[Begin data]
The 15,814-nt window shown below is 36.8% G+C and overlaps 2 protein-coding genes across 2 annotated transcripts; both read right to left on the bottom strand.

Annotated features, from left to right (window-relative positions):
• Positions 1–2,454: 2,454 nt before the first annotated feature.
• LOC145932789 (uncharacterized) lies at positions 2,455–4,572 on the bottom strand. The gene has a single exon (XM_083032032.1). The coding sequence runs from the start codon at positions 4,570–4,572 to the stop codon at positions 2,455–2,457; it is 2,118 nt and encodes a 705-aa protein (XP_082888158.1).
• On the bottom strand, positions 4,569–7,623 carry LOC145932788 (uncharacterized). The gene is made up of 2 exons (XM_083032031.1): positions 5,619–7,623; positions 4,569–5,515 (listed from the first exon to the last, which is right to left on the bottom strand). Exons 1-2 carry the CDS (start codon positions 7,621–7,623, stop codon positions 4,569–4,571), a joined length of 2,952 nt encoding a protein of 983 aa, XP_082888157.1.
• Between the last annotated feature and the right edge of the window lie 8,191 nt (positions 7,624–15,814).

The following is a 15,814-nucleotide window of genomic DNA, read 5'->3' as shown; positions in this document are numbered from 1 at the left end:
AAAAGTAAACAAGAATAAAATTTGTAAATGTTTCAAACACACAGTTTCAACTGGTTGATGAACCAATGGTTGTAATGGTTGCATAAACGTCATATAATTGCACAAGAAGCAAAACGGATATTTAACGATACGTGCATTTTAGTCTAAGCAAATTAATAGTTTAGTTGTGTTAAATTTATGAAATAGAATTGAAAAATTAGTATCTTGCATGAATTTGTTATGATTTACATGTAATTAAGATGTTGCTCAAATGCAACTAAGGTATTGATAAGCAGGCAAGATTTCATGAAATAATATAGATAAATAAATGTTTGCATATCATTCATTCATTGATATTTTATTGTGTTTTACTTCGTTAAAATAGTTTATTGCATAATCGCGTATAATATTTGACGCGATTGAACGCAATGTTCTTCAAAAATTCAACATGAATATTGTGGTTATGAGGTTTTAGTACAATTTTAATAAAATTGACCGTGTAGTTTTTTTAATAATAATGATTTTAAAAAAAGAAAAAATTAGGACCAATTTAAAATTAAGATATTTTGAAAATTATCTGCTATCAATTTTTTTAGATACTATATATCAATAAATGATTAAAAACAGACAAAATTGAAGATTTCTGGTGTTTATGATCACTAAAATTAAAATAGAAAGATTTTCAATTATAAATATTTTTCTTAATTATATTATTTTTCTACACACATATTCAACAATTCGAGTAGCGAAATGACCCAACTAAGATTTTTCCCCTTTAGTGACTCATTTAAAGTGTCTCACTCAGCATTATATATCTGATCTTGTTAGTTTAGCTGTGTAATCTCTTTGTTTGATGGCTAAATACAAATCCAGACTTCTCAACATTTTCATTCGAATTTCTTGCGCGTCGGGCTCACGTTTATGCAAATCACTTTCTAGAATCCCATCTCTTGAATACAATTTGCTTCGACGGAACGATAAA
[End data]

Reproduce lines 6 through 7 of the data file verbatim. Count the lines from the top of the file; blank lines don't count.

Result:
• Between the last annotated feature and the right edge of the window lie 8,191 nt (positions 7,624–15,814).

The following is a 15,814-nucleotide window of genomic DNA, read 5'->3' as shown; positions in this document are numbered from 1 at the left end: